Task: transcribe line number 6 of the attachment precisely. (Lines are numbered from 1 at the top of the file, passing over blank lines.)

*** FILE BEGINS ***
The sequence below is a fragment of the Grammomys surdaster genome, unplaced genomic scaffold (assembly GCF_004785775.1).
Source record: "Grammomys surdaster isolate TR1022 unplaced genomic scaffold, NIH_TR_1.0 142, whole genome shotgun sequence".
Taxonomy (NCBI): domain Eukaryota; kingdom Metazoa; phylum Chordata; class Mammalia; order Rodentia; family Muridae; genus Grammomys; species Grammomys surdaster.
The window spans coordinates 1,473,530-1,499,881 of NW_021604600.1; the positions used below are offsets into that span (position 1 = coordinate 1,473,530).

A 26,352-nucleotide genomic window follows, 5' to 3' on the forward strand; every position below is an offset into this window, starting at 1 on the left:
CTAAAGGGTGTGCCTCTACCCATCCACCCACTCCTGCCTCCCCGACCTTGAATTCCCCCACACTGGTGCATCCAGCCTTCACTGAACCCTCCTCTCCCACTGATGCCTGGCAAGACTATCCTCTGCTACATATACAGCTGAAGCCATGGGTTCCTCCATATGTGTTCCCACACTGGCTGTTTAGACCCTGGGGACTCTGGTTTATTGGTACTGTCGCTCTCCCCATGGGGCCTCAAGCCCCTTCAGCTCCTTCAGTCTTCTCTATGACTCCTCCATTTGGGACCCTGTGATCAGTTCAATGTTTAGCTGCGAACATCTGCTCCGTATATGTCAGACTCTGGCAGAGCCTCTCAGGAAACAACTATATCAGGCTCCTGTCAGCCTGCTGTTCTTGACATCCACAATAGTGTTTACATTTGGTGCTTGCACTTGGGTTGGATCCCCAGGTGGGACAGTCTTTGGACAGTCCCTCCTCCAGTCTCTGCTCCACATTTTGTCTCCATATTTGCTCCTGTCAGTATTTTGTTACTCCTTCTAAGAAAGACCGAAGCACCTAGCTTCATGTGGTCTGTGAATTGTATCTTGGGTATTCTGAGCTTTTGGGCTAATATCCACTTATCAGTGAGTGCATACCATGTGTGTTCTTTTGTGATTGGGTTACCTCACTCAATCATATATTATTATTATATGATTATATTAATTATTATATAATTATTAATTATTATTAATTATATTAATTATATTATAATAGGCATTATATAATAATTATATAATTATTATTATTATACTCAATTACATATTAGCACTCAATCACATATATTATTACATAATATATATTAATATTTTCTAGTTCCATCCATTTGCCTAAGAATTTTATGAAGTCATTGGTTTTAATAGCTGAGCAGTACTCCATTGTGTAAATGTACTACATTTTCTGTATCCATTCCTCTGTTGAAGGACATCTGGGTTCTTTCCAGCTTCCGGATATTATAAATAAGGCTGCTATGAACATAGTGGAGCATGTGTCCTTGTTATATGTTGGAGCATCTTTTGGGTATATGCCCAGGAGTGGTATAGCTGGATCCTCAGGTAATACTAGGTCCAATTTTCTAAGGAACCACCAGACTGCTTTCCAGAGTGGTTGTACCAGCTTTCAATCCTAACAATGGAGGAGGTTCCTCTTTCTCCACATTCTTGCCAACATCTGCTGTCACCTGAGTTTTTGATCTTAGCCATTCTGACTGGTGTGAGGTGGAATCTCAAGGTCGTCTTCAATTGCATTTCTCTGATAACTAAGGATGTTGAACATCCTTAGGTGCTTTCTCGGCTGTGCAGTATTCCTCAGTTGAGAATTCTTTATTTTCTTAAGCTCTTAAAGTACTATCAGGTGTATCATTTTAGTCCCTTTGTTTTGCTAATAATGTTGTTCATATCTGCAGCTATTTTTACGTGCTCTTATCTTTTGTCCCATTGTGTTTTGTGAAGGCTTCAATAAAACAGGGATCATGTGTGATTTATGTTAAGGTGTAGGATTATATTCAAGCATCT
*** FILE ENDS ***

CTAAAGGGTGTGCCTCTACCCATCCACCCACTCCTGCCTCCCCGACCTTGAATTCCCCCACACTGGTGCATCCAGCCTTCACTGAACCCTCCTCTCCCACTGATGCCTGGCAAGACTATCCTCTGCTACATATACAGCTGAAGCCATGGGTTCCTCCATATGTGTTCCCACACTGGCTGTTTAGACCCTGGGGACTCTGGTTTATTGGTACTGTCGCTCTCCCCATGGGGCCTCAAGCCCCTTCAGCTCCTTCAGTCTTCTCTATGACTCCTCCATTTGGGACCCTGTGATCAGTTCAATGTTTAGCTGCGAACATCTGCTCCGTATATGTCAGACTCTGGCAGAGCCTCTCAGGAAACAACTATATCAGGCTCCTGTCAGCCTGCTGTTCTTGACATCCACAATAGTGTTTACATTTGGTGCTTGCACTTGGGTTGGATCCCCAGGTGGGACAGTCTTTGGACAGTCCCTCCTCCAGTCTCTGCTCCACATTTTGTCTCCATATTTGCTCCTGTCAGTATTTTGTTACTCCTTCTAAGAAAGACCGAAGCACCTAGCTTCATGTGGTCTGTGAATTGTATCTTGGGTATTCTGAGCTTTTGGGCTAATATCCACTTATCAGTGAGTGCATACCATGTGTGTTCTTTTGTGATTGGGTTACCTCACTCAATCATATATTATTATTATATGATTATATTAATTATTATATAATTATTAATTATTATTAATTATATTAATTATATTATAATAGGCATTATATAATAATTATATAATTATTATTATTATACTCAATTACATATTAGCACTCAATCACATATATTATTACATAATATATATTAATATTTTCTAGTTCCATCCATTTGCCTAAGAATTTTATGAAGTCATTGGTTTTAATAGCTGAGCAGTACTCCATTGTGTAAATGTACTACATTTTCTGTATCCATTCCTCTGTTGAAGGACATCTGGGTTCTTTCCAGCTTCCGGATATTATAAATAAGGCTGCTATGAACATAGTGGAGCATGTGTCCTTGTTATATGTTGGAGCATCTTTTGGGTATATGCCCAGGAGTGGTATAGCTGGATCCTCAGGTAATACTAGGTCCAATTTTCTAAGGAACCACCAGACTGCTTTCCAGAGTGGTTGTACCAGCTTTCAATCCTAACAATGGAGGAGGTTCCTCTTTCTCCACATTCTTGCCAACATCTGCTGTCACCTGAGTTTTTGATCTTAGCCATTCTGACTGGTGTGAGGTGGAATCTCAAGGTCGTCTTCAATTGCATTTCTCTGATAACTAAGGATGTTGAACATCCTTAGGTGCTTTCTCGGCTGTGCAGTATTCCTCAGTTGAGAATTCTTTATTTTCTTAAGCTCTTAAAGTACTATCAGGTGTATCATTTTAGTCCCTTTGTTTTGCTAATAATGTTGTTCATATCTGCAGCTATTTTTACGTGCTCTTATCTTTTGTCCCATTGTGTTTTGTGAAGGCTTCAATAAAACAGGGATCATGTGTGATTTATGTTAAGGTGTAGGATTATATTCAAGCATCT